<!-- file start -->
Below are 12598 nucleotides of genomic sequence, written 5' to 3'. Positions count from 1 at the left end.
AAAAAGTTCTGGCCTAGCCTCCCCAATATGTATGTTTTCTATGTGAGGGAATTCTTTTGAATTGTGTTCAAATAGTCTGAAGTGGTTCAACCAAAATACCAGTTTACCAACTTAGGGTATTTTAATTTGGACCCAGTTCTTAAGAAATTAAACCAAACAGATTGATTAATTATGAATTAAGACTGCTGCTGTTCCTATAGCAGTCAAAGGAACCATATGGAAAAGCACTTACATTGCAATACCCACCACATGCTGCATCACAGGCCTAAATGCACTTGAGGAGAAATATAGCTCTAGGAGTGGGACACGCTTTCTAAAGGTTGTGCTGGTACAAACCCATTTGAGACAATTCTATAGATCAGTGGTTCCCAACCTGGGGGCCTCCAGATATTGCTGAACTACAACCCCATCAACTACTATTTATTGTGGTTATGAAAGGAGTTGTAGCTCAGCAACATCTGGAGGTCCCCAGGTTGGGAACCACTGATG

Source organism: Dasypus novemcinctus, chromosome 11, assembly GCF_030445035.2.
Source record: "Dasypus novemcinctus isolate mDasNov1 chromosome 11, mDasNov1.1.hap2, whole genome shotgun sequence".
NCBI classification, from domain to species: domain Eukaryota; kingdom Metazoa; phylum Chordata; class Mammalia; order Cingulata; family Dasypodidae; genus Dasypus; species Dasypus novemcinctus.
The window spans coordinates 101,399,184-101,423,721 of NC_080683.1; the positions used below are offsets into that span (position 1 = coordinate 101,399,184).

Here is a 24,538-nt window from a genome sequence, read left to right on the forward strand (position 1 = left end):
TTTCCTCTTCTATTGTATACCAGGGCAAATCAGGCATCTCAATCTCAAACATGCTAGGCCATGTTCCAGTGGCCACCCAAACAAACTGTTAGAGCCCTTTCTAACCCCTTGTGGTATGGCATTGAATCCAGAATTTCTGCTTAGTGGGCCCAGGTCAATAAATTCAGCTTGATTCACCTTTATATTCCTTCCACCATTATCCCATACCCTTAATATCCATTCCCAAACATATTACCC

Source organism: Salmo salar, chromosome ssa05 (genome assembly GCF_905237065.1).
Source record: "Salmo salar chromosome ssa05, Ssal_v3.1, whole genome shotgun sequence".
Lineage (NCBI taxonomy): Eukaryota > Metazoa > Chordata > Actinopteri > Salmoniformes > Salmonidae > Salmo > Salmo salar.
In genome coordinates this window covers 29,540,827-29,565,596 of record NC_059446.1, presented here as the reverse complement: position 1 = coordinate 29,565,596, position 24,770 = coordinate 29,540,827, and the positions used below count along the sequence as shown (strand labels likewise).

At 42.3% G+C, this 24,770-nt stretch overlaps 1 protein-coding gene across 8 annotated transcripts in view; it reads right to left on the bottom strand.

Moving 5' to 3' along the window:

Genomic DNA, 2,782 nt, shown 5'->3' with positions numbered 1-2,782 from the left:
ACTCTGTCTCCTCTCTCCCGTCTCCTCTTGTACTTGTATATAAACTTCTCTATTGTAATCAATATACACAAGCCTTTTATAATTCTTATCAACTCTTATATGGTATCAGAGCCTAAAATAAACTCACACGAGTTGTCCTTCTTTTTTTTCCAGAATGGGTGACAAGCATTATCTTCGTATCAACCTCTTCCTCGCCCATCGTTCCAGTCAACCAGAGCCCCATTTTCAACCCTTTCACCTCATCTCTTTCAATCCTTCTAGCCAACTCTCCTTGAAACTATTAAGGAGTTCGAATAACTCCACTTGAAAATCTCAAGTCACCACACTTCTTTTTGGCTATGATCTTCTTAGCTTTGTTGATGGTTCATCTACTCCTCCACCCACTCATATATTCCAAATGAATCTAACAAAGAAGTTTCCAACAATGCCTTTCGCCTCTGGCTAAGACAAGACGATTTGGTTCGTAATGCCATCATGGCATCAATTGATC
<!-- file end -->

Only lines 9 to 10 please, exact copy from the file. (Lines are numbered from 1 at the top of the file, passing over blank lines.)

Source organism: Salmo salar, chromosome ssa05 (genome assembly GCF_905237065.1).
Source record: "Salmo salar chromosome ssa05, Ssal_v3.1, whole genome shotgun sequence".